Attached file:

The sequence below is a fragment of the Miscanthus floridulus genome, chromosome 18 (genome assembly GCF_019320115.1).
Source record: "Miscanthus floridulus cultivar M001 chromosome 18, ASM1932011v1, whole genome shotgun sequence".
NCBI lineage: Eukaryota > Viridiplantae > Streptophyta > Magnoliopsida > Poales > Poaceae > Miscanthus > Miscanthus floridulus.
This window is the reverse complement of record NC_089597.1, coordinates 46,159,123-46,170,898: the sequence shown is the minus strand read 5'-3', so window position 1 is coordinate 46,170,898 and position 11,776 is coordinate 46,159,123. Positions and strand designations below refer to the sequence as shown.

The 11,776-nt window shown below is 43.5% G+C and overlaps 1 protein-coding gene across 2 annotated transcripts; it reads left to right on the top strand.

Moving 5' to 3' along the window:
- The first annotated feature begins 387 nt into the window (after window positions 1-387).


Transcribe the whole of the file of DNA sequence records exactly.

The sequence below is a fragment of the Miscanthus floridulus genome, chromosome 18 (genome assembly GCF_019320115.1).
Source record: "Miscanthus floridulus cultivar M001 chromosome 18, ASM1932011v1, whole genome shotgun sequence".
NCBI lineage: Eukaryota > Viridiplantae > Streptophyta > Magnoliopsida > Poales > Poaceae > Miscanthus > Miscanthus floridulus.
This window is the reverse complement of record NC_089597.1, coordinates 46,159,123-46,170,898: the sequence shown is the minus strand read 5'-3', so window position 1 is coordinate 46,170,898 and position 11,776 is coordinate 46,159,123. Positions and strand designations below refer to the sequence as shown.

The 11,776-nt window shown below is 43.5% G+C and overlaps 1 protein-coding gene across 2 annotated transcripts; it reads left to right on the top strand.

Moving 5' to 3' along the window:
- The first annotated feature begins 387 nt into the window (after window positions 1-387).